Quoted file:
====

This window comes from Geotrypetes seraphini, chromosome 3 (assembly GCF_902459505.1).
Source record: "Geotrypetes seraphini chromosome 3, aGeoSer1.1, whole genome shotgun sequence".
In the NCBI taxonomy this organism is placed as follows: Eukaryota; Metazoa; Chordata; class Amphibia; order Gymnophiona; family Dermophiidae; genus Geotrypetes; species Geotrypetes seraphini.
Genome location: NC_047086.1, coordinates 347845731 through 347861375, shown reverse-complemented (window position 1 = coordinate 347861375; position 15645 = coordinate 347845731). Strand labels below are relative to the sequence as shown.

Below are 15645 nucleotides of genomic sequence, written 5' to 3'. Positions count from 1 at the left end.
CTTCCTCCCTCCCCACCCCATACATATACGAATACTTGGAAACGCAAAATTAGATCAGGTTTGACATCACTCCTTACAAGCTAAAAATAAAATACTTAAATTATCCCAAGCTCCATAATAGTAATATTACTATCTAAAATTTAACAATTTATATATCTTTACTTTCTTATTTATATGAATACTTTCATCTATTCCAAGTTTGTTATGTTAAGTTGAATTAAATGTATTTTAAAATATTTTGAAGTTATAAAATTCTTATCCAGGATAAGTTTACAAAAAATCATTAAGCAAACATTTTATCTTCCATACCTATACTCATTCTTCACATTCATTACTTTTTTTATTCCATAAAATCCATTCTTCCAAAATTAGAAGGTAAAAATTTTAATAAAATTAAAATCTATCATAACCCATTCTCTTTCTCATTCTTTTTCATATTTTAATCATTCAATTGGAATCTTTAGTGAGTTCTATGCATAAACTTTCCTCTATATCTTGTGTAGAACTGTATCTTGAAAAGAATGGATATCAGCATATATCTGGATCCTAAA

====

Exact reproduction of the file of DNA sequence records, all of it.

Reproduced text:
This window comes from Geotrypetes seraphini, chromosome 3 (assembly GCF_902459505.1).
Source record: "Geotrypetes seraphini chromosome 3, aGeoSer1.1, whole genome shotgun sequence".
In the NCBI taxonomy this organism is placed as follows: Eukaryota; Metazoa; Chordata; class Amphibia; order Gymnophiona; family Dermophiidae; genus Geotrypetes; species Geotrypetes seraphini.
Genome location: NC_047086.1, coordinates 347845731 through 347861375, shown reverse-complemented (window position 1 = coordinate 347861375; position 15645 = coordinate 347845731). Strand labels below are relative to the sequence as shown.

Below are 15645 nucleotides of genomic sequence, written 5' to 3'. Positions count from 1 at the left end.
CTTCCTCCCTCCCCACCCCATACATATACGAATACTTGGAAACGCAAAATTAGATCAGGTTTGACATCACTCCTTACAAGCTAAAAATAAAATACTTAAATTATCCCAAGCTCCATAATAGTAATATTACTATCTAAAATTTAACAATTTATATATCTTTACTTTCTTATTTATATGAATACTTTCATCTATTCCAAGTTTGTTATGTTAAGTTGAATTAAATGTATTTTAAAATATTTTGAAGTTATAAAATTCTTATCCAGGATAAGTTTACAAAAAATCATTAAGCAAACATTTTATCTTCCATACCTATACTCATTCTTCACATTCATTACTTTTTTTATTCCATAAAATCCATTCTTCCAAAATTAGAAGGTAAAAATTTTAATAAAATTAAAATCTATCATAACCCATTCTCTTTCTCATTCTTTTTCATATTTTAATCATTCAATTGGAATCTTTAGTGAGTTCTATGCATAAACTTTCCTCTATATCTTGTGTAGAACTGTATCTTGAAAAGAATGGATATCAGCATATATCTGGATCCTAAA